MONDAY, April 23, 2007 (HealthDay News) -- Depression appears to raise the odds for diabetes in older people, researchers report.
"Older adults who report high levels of depressive symptoms are more likely to develop diabetes over time than older adults who have lower depressive symptoms," said lead researcher Mercedes R. Carnethon, assistant professor of preventive medicine, at the Feinberg School of Medicine at Northwestern University.
"We need to carefully evaluate older adults for depressive symptoms, and they need to be taken seriously because of the potential impact," she added.
However, whether treating depression reduces the risk for developing diabetes isn't known, Carnethon said.
Her team published the findings in the April 23 issue of the Archives of Internal Medicine.
In the study, Carnethon's group collected data on almost 4,700 people 65 years of age and older who were not diabetic when the study began in 1989.
Over the following 10 years, participants were evaluated for symptoms of depression linked to changes in mood, irritability, calorie intake, concentration and sleep.
The researchers scored symptoms of depression on a scale of zero to 30, with scores of eight or higher indicating high levels of symptoms. When the study began, the average symptom score was 4.5. In addition, one-fifth of the people had a score of eight or higher.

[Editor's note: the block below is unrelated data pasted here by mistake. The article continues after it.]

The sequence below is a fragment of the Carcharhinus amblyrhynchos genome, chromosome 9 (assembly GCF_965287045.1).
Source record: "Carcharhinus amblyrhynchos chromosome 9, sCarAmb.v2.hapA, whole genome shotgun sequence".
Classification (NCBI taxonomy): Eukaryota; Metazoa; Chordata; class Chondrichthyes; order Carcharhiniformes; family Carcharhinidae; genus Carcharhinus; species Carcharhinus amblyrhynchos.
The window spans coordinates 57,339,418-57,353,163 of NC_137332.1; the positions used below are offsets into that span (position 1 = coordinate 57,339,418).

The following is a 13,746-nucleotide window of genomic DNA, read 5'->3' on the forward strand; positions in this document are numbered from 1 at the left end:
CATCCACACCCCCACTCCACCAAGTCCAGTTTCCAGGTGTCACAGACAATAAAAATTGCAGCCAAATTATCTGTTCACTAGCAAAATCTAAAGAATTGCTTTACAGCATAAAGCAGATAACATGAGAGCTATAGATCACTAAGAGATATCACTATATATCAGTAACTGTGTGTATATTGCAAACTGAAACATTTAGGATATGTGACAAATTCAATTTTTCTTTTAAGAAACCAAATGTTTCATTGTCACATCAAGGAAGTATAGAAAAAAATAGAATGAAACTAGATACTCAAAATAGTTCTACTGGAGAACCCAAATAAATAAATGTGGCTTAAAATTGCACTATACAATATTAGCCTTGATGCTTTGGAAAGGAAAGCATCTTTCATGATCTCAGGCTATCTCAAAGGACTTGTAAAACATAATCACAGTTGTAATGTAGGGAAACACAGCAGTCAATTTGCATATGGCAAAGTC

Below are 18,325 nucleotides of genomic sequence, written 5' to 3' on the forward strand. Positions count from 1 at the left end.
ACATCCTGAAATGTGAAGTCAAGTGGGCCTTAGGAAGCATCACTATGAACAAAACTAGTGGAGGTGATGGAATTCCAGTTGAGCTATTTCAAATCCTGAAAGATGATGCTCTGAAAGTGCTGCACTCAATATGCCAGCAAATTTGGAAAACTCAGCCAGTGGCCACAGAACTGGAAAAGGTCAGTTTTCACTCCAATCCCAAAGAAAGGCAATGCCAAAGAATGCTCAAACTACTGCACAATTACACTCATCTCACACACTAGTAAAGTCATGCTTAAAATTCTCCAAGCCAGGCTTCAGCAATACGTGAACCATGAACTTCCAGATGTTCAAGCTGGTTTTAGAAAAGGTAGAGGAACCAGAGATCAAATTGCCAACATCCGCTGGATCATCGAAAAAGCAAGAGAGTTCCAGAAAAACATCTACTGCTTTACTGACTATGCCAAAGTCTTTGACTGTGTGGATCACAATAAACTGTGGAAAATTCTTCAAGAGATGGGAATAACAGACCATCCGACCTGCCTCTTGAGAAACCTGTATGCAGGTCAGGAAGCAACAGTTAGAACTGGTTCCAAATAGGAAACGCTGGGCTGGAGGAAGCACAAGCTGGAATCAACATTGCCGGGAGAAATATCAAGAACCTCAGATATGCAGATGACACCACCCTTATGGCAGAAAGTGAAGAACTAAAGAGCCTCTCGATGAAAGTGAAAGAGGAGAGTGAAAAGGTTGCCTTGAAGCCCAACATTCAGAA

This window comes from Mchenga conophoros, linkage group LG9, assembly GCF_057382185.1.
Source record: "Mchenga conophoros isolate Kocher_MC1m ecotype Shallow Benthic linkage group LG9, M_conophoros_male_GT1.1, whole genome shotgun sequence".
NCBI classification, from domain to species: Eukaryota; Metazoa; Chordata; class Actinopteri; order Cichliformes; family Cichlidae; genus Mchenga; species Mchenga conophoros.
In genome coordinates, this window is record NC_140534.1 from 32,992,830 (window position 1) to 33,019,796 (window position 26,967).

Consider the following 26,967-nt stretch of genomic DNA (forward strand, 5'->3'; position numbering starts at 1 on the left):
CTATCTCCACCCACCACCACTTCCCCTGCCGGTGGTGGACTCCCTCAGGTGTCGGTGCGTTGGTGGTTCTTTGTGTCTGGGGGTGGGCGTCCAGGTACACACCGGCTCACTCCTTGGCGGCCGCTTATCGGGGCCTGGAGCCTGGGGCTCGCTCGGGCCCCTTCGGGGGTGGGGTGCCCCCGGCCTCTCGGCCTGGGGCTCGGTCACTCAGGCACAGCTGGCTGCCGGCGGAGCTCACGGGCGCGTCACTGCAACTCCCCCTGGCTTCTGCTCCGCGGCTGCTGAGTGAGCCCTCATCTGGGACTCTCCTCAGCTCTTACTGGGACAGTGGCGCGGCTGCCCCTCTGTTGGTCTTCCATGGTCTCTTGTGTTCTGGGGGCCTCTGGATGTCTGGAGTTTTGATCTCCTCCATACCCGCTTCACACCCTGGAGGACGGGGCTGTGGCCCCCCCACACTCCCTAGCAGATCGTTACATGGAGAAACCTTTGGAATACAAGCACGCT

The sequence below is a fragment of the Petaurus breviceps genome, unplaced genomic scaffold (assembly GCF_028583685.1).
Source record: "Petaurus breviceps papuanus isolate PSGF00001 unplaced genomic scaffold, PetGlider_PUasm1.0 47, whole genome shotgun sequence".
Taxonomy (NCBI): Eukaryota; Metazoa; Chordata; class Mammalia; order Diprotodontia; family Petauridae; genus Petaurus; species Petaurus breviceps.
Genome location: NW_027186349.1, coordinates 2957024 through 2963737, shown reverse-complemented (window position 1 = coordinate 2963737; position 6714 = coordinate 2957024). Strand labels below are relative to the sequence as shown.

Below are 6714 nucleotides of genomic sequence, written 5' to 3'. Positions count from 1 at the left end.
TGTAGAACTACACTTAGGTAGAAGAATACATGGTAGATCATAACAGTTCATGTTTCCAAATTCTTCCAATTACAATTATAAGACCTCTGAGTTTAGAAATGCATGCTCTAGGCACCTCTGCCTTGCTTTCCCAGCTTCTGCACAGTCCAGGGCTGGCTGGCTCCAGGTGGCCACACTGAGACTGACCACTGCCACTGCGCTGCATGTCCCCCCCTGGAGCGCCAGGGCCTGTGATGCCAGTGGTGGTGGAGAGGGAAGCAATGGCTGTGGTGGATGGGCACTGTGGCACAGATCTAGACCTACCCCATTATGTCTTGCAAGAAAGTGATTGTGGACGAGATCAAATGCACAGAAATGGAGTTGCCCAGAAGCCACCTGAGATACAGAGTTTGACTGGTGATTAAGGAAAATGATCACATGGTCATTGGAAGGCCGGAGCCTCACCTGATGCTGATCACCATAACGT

During the 10 years of follow-up, half the people saw their scores increase by at least five points. In all, 234 study participants developed diabetes. The rate of diabetes was higher among those with a score of eight or more compared with those whose scores were below eight, Carnethon's team found.
Carnethon believes the link between depression and diabetes has several causes.
"One is behavioral," she said. "Individuals who are depressed may be less likely to engage in healthy physical activities that would protect against the development of diabetes. They may be less likely to sleep well, have healthy diets, all of which are risk factors for developing diabetes," she said.
There could also be biological factors at play. These include increased levels of blood markers of inflammation, such as C-reactive protein, which has been linked to both diabetes and depression, Carnethon said.
Another expert said more research is needed.
"This paper extends earlier findings of a relationship between depressive symptoms and increased risk of developing diabetes, by demonstrating that individuals with worsening depression or with persistent depression are also at increased risk of developing diabetes," said Lana Watkins, an associate professor in the department of psychiatry at Duke University Medical Center in Durham, N.C.
However, Watkins said the link remains unclear.
"In order to identify conclusively whether depression increases diabetes risk through excessive caloric consumption and/or through sedentary behavior, better measures of these two factors are needed," Watkins said.
For more information on depression and diabetes, visit the American Diabetes Association.